Monday, April 4, 2011

Wins, losses, and the World Cup : The Azkals and the Philippines as a football country

This first appeared in the award winning sports blog, Fire Quinito.

Next up for the Azkals is the small matter of trying to qualify for the FIFA World Cup 2014 in Brazil, a competition that we all but ignored prior to the Azkals coming to fore. 

But first things first: Make no mistake, we are NOT going to win the World Cup. Not by any stretch of the imagination. 

We can however, attempt to qualify for it, first by beating Sri Lanka in the first round. 

Interestingly, manager Dan Palami has signified his intention to form the Azkals “dream team.” Not satisfied with luring Angel Guirado and Jerry Lucena to the Azkals, he could possibly bring on board right back Stephan Schrock, of Bundesliga 2nd division side SpVgg Greuther F├╝rth, a Bavarian side which has consistently finished in the top half of the Bundesliga 2nd division table in the last ten years. Schrock is a bona fide Fil-European with footballing pedigree and will be of immense help to the Azkals. 

If Dan gets everybody on board, we could potentially have this starting eleven:






Coming off the bench would be Anton del Rosario, Dennis Cagara, Roel Gener, Simon Greatwich, Jerry Lucena, Ian Araneta, Jason Sabio and Yanti Barsales. 

Quite a formidable line-up, don’t you think? It has a bit of everything, from attacking prowess, to speedy wingers who can deliver the ball, to a very stingy defense.
The underlying problem of course, would be team chemistry. How would all these players get on the same page on the pitch? Just as importantly, can the respective egos be left at the door? Can the manager get it right?

We all know one of the reasons for the success of the Azkals in last year’s Suzuki Cup was the camaraderie between the players. We could never underestimate that importance on the pitch.

There is also a fear among some football people that should we be drawn in these qualifiers against a very strong team, we could be annihilated by a baseball score, which would turn off some new fans of the game. No one would want to root for a loser, right?


We root for a team knowing that it tried its very best, even in defeat to a superior team. We would not want to root for a team that concedes defeat even before a match has been played. We root for a team that even in defeat fights tooth and nail for every possession, for every loose ball.

In short, we won’t mind losing, as long as we lost leaving our guts on the pitch. Wanting to qualify for the World Cup signifies our intention to go beyond our Southeast Asian borders. It’s something we need to do in order to succeed in that goal.

But beyond the wins and losses, we should also cherish how sports in general, and football in particular, unite people of different races, religion and nationalities. This is best demonstrated by this picture of the Azkals before the team’s tune-up game against the Kanto Gakuin University team.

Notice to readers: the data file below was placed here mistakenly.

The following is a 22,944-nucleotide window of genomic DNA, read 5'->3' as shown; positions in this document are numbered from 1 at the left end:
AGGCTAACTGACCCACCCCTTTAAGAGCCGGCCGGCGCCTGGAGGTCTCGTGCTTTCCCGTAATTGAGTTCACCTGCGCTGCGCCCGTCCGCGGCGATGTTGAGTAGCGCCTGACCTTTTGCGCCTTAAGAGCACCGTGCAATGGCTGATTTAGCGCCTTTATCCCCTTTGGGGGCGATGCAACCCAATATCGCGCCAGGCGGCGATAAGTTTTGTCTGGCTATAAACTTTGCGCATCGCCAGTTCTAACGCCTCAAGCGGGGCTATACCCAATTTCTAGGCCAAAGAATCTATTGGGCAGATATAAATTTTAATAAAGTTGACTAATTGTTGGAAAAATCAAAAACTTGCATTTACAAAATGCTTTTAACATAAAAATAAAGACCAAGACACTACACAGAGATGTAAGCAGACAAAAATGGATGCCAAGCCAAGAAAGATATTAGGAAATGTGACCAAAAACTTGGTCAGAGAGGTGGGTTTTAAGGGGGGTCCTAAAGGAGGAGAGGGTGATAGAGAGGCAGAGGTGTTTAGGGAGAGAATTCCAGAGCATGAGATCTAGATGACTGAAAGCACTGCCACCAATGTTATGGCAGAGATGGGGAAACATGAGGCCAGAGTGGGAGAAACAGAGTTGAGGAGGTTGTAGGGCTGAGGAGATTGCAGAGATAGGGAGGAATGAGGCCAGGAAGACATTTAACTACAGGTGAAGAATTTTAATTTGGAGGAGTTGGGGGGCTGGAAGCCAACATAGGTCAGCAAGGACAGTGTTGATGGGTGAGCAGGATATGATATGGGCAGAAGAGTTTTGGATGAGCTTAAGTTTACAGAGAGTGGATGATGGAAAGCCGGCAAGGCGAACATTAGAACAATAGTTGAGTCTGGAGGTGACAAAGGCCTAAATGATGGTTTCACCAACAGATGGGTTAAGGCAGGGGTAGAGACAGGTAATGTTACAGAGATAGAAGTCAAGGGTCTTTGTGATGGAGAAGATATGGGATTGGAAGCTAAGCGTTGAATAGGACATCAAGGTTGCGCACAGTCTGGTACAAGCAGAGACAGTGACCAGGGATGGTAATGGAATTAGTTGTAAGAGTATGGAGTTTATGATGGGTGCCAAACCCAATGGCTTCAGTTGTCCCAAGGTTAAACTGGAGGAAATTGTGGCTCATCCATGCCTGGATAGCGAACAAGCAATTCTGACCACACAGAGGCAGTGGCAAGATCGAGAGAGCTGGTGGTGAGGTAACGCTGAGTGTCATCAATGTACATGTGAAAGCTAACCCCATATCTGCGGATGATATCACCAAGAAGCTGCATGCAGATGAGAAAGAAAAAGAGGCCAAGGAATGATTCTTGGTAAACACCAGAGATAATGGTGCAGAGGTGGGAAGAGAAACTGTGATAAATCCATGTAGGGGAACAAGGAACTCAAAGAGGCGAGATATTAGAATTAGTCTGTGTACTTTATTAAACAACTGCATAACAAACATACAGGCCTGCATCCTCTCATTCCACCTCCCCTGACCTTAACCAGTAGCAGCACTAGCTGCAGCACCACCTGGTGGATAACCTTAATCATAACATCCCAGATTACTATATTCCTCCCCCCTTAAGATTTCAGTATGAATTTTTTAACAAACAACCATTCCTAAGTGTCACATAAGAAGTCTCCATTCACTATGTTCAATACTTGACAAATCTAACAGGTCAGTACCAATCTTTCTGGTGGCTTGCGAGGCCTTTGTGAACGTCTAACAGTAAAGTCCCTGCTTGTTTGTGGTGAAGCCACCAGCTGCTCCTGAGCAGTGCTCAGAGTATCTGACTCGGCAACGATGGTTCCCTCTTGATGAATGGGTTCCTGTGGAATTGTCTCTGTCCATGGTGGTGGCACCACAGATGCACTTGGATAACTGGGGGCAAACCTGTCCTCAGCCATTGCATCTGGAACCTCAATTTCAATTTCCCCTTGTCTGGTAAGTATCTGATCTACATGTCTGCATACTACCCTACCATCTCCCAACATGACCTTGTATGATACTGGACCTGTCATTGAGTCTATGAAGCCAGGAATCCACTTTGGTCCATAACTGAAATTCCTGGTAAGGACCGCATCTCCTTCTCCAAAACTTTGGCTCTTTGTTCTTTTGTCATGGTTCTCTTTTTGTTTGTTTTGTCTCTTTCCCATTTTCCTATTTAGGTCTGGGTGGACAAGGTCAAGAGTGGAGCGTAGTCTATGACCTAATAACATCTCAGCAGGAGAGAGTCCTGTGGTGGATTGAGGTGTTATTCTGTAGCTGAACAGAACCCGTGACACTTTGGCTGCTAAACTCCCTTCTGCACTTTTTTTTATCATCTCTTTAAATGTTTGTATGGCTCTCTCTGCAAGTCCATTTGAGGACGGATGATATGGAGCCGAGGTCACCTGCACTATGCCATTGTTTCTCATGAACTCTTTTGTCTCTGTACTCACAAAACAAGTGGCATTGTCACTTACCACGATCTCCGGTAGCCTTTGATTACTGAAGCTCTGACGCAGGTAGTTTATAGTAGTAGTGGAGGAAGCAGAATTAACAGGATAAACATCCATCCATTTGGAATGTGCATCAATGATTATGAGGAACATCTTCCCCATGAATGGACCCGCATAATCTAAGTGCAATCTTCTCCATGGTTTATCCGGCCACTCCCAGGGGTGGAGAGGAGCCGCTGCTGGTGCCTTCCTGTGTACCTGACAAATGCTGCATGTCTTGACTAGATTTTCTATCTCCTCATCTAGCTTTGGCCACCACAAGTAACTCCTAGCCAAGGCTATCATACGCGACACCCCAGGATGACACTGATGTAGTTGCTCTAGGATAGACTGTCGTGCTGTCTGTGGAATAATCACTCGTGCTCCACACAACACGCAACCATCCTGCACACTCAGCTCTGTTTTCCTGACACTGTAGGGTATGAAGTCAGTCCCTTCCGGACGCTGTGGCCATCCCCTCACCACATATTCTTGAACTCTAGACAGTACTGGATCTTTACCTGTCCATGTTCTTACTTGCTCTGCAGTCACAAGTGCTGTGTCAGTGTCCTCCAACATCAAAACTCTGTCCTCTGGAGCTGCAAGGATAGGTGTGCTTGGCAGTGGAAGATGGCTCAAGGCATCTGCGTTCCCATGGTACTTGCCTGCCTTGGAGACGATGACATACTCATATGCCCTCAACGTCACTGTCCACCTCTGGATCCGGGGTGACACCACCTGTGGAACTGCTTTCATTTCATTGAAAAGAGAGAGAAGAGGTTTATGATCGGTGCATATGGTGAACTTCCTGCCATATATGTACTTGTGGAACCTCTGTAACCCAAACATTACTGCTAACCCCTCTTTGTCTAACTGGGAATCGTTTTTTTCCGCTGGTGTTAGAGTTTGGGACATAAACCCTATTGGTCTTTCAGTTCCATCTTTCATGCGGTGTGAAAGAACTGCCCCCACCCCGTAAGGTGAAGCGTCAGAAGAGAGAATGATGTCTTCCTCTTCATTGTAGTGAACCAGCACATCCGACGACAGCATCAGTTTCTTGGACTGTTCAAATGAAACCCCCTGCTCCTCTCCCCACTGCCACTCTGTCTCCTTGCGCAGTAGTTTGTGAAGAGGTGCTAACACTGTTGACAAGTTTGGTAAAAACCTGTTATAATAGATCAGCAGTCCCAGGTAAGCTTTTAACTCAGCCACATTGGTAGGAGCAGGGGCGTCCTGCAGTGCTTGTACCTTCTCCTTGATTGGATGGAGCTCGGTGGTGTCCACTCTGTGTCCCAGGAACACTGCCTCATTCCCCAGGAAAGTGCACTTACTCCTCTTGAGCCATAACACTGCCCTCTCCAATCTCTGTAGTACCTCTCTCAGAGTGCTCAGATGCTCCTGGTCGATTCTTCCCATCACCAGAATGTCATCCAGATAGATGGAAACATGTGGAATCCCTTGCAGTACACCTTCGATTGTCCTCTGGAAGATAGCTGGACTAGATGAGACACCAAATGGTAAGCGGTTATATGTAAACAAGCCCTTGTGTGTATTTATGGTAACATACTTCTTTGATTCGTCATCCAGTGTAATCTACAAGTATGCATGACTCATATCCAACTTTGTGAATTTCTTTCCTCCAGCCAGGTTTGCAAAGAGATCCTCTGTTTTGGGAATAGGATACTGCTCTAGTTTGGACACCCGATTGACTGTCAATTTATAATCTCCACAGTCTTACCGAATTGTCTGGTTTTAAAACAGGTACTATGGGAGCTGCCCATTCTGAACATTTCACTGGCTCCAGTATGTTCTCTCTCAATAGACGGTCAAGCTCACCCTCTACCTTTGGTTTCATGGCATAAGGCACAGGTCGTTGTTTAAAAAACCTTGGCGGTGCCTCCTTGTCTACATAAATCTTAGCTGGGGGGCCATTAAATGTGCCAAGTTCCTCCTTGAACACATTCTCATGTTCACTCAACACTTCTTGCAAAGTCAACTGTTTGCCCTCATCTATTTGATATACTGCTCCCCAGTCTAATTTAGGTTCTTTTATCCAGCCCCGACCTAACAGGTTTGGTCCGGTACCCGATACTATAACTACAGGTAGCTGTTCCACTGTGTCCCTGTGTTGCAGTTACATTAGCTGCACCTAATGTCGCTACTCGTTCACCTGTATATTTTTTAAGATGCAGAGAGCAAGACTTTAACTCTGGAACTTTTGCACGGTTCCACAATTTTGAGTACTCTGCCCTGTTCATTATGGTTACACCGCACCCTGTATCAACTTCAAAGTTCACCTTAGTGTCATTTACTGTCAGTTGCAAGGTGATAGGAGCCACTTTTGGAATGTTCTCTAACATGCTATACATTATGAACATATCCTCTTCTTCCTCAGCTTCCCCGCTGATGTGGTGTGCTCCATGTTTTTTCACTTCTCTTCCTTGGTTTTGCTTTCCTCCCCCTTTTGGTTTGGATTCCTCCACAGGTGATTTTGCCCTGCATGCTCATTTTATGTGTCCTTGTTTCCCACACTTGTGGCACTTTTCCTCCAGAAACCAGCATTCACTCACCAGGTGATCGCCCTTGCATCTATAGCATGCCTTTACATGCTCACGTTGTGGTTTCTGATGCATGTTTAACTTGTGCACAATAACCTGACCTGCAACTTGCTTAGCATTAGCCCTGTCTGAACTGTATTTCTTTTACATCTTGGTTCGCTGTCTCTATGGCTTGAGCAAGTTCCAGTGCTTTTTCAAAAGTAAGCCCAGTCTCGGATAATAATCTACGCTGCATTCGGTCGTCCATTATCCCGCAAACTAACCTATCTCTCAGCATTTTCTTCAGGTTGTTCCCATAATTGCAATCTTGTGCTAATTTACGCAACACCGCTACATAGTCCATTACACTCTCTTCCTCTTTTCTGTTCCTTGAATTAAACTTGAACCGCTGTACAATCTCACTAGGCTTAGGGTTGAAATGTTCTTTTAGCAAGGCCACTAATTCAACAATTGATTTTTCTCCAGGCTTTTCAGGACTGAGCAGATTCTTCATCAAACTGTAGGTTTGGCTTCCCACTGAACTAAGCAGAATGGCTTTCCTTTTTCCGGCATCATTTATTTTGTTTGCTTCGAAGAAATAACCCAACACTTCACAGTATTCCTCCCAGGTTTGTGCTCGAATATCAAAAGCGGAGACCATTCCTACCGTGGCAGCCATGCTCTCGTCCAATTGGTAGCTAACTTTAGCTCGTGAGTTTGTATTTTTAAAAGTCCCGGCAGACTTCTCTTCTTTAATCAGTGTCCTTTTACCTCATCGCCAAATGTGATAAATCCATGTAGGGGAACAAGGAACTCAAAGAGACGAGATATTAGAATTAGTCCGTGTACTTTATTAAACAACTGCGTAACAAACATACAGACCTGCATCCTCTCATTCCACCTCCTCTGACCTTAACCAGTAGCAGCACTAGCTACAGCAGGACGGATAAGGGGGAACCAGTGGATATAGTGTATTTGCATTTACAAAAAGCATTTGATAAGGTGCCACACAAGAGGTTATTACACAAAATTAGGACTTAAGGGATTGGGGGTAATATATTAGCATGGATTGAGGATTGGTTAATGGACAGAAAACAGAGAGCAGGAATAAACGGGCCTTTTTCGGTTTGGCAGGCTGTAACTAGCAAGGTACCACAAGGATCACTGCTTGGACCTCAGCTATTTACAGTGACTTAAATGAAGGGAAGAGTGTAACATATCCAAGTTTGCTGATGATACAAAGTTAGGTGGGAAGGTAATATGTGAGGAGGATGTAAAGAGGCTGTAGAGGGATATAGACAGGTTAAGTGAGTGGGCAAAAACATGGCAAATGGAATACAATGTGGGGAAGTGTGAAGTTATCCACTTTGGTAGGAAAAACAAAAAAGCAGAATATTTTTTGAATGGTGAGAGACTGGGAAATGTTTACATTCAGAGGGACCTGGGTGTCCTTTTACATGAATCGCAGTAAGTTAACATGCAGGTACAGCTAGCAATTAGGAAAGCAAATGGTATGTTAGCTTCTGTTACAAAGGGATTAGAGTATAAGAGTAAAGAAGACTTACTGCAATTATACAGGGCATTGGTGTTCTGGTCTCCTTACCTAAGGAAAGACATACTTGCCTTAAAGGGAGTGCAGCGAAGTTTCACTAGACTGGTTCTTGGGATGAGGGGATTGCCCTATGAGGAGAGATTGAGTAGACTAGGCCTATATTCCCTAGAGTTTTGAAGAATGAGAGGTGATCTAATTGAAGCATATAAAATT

Azkals in Japan

Another very noteworthy example of this unity was after we played Palestine in the group stages. Here is what Football Palestine Blog had to say: 

“Let me start off by saying that the outpouring of support on Twitter from followers of Pinoy Football has been immense. In the past 24 hours our following has increased by nearly 40% thanks to passionate Azkal fans. A couple of years ago, the Philippines were regarded as a footballing non-factor. I can say that they are now very much a side (and a fan base) that should be taken seriously. They remind me of ourselves when we made our re-appearance on FIFA's stage. Everyone thought we would be whipping boys but we played with passion. Ramzi Saleh (much like Neil Etheridge) in goal kept us in games and we bloodied a couple of noses on the way. I wish the Azkals the best of luck and although we are almost assured of qualification (see below) I hope the Fursan lend the Azkals a helping hand.”

Let me respond with this: We wish Palestine the best of luck. Till we meet again next year at the AFC Challenge Cup! 
This is what football is all about. Respect among opponents, and respect among fans. No taunting and badmouthing between players and fans alike.

It is all but confirmed now, and the symptoms are for all to see: We are all well and truly afflicted with football-itis, with an added strain of Azkal-itis. It’s an affliction that we’d happily share with anyone in this country, and one that I personally have no intention of seeking a cure. 

For the Azkals, the journey continues. For us Azkal fans, we are only starting the journey. And what a journey it is going to be.

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